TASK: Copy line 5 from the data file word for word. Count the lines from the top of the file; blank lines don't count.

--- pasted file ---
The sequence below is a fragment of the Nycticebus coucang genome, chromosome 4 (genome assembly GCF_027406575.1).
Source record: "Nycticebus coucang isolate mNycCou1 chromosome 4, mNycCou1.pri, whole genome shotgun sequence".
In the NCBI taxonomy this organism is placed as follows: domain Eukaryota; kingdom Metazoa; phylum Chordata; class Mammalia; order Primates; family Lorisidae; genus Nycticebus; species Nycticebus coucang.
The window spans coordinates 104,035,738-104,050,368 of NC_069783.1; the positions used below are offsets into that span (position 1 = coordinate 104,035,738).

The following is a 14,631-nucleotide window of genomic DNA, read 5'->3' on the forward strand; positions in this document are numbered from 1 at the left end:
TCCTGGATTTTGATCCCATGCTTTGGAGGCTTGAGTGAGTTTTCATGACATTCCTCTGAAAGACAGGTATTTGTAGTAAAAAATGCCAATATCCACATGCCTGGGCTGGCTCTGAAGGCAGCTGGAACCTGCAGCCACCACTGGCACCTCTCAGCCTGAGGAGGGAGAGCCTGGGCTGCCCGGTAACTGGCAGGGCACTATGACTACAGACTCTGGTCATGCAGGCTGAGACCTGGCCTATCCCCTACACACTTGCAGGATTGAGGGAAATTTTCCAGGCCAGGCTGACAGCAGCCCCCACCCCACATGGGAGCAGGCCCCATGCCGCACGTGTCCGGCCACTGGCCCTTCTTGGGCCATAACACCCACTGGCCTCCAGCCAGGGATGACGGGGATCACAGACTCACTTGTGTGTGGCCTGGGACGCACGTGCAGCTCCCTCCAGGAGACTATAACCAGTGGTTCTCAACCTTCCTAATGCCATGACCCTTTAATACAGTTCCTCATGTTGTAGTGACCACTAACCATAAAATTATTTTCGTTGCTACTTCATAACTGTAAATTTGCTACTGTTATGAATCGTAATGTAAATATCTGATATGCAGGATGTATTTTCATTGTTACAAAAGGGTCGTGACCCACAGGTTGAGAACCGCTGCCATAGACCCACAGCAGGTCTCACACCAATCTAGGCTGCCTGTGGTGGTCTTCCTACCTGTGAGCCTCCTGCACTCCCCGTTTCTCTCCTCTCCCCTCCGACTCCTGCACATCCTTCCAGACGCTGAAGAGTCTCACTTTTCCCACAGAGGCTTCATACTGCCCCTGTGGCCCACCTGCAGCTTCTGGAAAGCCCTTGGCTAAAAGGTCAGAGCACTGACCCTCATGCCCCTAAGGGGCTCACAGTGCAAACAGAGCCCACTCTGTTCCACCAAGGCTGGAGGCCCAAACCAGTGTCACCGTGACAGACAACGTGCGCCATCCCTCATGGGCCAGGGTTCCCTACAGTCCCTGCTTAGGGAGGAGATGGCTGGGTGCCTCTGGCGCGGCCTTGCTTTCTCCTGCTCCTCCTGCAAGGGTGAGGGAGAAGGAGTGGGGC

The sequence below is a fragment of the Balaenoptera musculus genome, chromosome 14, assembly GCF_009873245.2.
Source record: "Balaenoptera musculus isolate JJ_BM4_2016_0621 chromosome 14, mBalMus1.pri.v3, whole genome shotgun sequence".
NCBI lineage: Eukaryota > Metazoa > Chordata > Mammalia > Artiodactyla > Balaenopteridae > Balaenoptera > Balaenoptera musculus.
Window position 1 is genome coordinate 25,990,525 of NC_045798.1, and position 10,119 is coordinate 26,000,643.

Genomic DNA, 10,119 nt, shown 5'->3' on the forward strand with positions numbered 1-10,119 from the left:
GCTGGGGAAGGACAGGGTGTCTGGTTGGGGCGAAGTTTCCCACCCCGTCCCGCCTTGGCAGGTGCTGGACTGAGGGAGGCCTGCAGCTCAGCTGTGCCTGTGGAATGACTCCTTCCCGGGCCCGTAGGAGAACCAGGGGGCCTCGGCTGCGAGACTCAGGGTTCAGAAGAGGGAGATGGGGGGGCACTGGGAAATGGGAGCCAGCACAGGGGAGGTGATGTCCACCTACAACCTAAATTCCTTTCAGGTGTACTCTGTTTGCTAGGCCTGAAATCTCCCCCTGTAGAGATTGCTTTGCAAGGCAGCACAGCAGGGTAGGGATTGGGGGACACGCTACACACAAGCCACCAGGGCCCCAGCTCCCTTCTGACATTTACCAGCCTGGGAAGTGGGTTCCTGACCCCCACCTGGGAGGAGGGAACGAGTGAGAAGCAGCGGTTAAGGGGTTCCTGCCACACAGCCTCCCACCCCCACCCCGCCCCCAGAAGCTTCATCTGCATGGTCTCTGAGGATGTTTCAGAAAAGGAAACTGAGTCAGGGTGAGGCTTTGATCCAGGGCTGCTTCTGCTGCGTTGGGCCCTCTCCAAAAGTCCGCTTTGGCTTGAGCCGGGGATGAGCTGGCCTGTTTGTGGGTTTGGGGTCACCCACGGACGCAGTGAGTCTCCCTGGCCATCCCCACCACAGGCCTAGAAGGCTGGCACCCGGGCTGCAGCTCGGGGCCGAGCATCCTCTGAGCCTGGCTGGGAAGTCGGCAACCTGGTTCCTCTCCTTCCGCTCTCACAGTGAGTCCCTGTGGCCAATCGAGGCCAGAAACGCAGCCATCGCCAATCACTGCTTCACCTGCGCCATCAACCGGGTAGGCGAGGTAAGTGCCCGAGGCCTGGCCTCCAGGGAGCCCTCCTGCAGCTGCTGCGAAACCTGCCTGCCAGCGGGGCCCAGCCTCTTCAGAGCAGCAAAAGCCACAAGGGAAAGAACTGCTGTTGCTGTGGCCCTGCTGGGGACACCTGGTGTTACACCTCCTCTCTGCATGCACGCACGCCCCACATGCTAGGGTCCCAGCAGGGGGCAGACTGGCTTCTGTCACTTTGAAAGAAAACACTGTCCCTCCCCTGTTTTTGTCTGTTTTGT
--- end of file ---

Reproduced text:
The following is a 14,631-nucleotide window of genomic DNA, read 5'->3' on the forward strand; positions in this document are numbered from 1 at the left end: